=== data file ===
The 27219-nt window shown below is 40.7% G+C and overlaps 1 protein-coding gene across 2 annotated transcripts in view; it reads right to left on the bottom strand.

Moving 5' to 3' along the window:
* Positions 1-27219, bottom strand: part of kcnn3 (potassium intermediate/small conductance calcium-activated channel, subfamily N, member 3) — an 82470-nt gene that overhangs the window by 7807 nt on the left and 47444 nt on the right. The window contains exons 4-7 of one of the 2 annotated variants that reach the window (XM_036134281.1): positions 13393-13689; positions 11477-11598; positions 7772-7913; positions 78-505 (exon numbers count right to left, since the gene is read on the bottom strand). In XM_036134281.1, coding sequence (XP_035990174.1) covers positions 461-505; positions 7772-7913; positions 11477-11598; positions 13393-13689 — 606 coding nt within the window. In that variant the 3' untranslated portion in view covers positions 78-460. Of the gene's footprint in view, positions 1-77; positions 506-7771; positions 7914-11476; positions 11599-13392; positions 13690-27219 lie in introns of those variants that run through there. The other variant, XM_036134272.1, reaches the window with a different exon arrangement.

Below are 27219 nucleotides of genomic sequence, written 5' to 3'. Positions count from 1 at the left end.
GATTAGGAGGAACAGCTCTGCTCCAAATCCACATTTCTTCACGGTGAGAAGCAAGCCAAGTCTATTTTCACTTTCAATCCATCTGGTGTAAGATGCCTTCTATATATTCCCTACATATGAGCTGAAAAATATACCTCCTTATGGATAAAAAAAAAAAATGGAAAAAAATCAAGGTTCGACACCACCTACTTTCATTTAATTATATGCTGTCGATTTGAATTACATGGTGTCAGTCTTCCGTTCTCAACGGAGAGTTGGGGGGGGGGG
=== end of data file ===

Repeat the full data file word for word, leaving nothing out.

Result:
The 27219-nt window shown below is 40.7% G+C and overlaps 1 protein-coding gene across 2 annotated transcripts in view; it reads right to left on the bottom strand.

Moving 5' to 3' along the window:
* Positions 1-27219, bottom strand: part of kcnn3 (potassium intermediate/small conductance calcium-activated channel, subfamily N, member 3) — an 82470-nt gene that overhangs the window by 7807 nt on the left and 47444 nt on the right. The window contains exons 4-7 of one of the 2 annotated variants that reach the window (XM_036134281.1): positions 13393-13689; positions 11477-11598; positions 7772-7913; positions 78-505 (exon numbers count right to left, since the gene is read on the bottom strand). In XM_036134281.1, coding sequence (XP_035990174.1) covers positions 461-505; positions 7772-7913; positions 11477-11598; positions 13393-13689 — 606 coding nt within the window. In that variant the 3' untranslated portion in view covers positions 78-460. Of the gene's footprint in view, positions 1-77; positions 506-7771; positions 7914-11476; positions 11599-13392; positions 13690-27219 lie in introns of those variants that run through there. The other variant, XM_036134272.1, reaches the window with a different exon arrangement.

Below are 27219 nucleotides of genomic sequence, written 5' to 3'. Positions count from 1 at the left end.
GATTAGGAGGAACAGCTCTGCTCCAAATCCACATTTCTTCACGGTGAGAAGCAAGCCAAGTCTATTTTCACTTTCAATCCATCTGGTGTAAGATGCCTTCTATATATTCCCTACATATGAGCTGAAAAATATACCTCCTTATGGATAAAAAAAAAAAATGGAAAAAAATCAAGGTTCGACACCACCTACTTTCATTTAATTATATGCTGTCGATTTGAATTACATGGTGTCAGTCTTCCGTTCTCAACGGAGAGTTGGGGGGGGGGG